Effects of lidar post-spacing and DEM resolution to mean slope estimation
This paper examines the effect of scale (exhibited by spatial sampling) in modeling mean slope from lidar data using two representations of scale: lidar posting density (i.e. post-spacing) and DEM resolution (i.e. cell size). The study areas selected include six small (i.e. approximately 3 km2) urban drainage basins in Richland County, SC, USA, which share similar hydrologic characteristics. This research spatially sampled an airborne lidar dataset collected in 2000 at a 2 m nominal posting density to simulate lidar posting density at various post-spacings, from 2 m through 10 m. DEMs were created from the lidar observations at a corresponding cell size using spatial interpolation. Finally, using these DEMs, a sensitivity analysis between modeled terrain slope and lidar post-spacing was conducted. Results of the sensitivity analyses showed that the deviation between mean slope and modeled mean slope decreases with finer posting density and DEM resolution. The relationship of mean slope with varying cell sizes and post-spacing suggests a linear and a logarithmic function, respectively, for all study areas. More importantly, cell size has a greater effect on mean slope than lidar posting density. Implications of these results for lumped hydrologic modeling are then postulated.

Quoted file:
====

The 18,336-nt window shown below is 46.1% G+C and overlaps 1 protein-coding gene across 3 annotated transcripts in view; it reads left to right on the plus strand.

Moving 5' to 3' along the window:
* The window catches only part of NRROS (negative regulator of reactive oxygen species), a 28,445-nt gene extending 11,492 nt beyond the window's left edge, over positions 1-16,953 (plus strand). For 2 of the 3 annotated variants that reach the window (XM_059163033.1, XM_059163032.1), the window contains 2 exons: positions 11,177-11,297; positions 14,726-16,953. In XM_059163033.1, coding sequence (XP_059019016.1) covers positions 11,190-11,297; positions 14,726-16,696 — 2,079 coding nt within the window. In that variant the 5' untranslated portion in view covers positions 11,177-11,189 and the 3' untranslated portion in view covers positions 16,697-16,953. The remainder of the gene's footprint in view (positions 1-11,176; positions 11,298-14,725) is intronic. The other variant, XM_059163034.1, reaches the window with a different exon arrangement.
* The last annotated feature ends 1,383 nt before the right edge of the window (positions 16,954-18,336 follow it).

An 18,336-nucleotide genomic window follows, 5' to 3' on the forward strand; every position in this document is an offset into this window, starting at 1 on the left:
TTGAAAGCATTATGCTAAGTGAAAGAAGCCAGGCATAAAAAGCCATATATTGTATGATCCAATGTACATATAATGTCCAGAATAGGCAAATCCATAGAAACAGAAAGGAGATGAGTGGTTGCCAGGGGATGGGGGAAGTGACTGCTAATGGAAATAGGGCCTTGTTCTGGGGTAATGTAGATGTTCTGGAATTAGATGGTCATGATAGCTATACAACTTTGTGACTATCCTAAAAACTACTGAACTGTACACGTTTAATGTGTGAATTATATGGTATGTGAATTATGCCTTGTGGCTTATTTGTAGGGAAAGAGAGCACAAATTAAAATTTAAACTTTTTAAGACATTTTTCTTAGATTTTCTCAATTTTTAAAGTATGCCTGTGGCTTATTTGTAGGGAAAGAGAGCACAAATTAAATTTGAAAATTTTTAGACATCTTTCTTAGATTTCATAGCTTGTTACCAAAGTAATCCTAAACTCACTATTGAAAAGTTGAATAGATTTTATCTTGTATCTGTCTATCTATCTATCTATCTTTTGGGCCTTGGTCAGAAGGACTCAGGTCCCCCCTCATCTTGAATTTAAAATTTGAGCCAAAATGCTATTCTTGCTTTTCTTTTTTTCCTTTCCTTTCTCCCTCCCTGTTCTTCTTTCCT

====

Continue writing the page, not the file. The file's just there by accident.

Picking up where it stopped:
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Document Type: Research Article
Publication date: 2009-10-01